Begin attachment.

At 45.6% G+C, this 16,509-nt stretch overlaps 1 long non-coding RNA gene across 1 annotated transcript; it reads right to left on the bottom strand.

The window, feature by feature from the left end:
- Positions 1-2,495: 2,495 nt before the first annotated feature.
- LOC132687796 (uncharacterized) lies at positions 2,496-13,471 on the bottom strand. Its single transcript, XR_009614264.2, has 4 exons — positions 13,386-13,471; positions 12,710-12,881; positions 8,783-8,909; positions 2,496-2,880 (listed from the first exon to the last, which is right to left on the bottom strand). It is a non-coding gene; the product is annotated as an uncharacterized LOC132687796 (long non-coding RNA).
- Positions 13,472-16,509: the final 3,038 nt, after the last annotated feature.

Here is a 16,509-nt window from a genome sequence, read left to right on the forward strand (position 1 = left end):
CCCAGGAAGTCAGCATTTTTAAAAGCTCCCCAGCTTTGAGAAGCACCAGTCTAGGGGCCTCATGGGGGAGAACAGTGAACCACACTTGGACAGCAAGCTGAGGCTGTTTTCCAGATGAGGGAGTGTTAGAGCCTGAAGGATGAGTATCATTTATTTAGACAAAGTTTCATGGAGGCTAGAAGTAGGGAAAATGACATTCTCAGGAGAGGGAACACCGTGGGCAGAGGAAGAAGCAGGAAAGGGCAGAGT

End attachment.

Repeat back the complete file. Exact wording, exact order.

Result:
At 45.6% G+C, this 16,509-nt stretch overlaps 1 long non-coding RNA gene across 1 annotated transcript; it reads right to left on the bottom strand.

The window, feature by feature from the left end:
- Positions 1-2,495: 2,495 nt before the first annotated feature.
- LOC132687796 (uncharacterized) lies at positions 2,496-13,471 on the bottom strand. Its single transcript, XR_009614264.2, has 4 exons — positions 13,386-13,471; positions 12,710-12,881; positions 8,783-8,909; positions 2,496-2,880 (listed from the first exon to the last, which is right to left on the bottom strand). It is a non-coding gene; the product is annotated as an uncharacterized LOC132687796 (long non-coding RNA).
- Positions 13,472-16,509: the final 3,038 nt, after the last annotated feature.

Here is a 16,509-nt window from a genome sequence, read left to right on the forward strand (position 1 = left end):
CCCAGGAAGTCAGCATTTTTAAAAGCTCCCCAGCTTTGAGAAGCACCAGTCTAGGGGCCTCATGGGGGAGAACAGTGAACCACACTTGGACAGCAAGCTGAGGCTGTTTTCCAGATGAGGGAGTGTTAGAGCCTGAAGGATGAGTATCATTTATTTAGACAAAGTTTCATGGAGGCTAGAAGTAGGGAAAATGACATTCTCAGGAGAGGGAACACCGTGGGCAGAGGAAGAAGCAGGAAAGGGCAGAGT